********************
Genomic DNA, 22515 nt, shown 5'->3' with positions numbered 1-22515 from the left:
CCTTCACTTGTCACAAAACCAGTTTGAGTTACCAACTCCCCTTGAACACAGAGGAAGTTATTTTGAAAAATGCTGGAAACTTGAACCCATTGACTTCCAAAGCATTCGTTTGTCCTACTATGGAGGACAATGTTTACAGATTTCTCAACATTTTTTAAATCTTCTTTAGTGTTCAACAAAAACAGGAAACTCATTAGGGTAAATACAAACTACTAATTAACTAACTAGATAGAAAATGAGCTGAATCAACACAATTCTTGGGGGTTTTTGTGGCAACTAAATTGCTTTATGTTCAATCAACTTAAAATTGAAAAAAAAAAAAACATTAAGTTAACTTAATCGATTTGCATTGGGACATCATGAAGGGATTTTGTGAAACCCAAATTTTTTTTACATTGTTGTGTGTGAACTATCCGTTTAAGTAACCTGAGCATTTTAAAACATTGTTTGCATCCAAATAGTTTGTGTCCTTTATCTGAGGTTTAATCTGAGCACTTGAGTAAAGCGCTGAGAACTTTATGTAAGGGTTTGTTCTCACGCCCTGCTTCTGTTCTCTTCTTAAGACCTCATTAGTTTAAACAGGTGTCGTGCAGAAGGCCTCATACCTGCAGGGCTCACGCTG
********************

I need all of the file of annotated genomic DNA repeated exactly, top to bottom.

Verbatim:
Genomic DNA, 22515 nt, shown 5'->3' with positions numbered 1-22515 from the left:
CCTTCACTTGTCACAAAACCAGTTTGAGTTACCAACTCCCCTTGAACACAGAGGAAGTTATTTTGAAAAATGCTGGAAACTTGAACCCATTGACTTCCAAAGCATTCGTTTGTCCTACTATGGAGGACAATGTTTACAGATTTCTCAACATTTTTTAAATCTTCTTTAGTGTTCAACAAAAACAGGAAACTCATTAGGGTAAATACAAACTACTAATTAACTAACTAGATAGAAAATGAGCTGAATCAACACAATTCTTGGGGGTTTTTGTGGCAACTAAATTGCTTTATGTTCAATCAACTTAAAATTGAAAAAAAAAAAAACATTAAGTTAACTTAATCGATTTGCATTGGGACATCATGAAGGGATTTTGTGAAACCCAAATTTTTTTTACATTGTTGTGTGTGAACTATCCGTTTAAGTAACCTGAGCATTTTAAAACATTGTTTGCATCCAAATAGTTTGTGTCCTTTATCTGAGGTTTAATCTGAGCACTTGAGTAAAGCGCTGAGAACTTTATGTAAGGGTTTGTTCTCACGCCCTGCTTCTGTTCTCTTCTTAAGACCTCATTAGTTTAAACAGGTGTCGTGCAGAAGGCCTCATACCTGCAGGGCTCACGCTG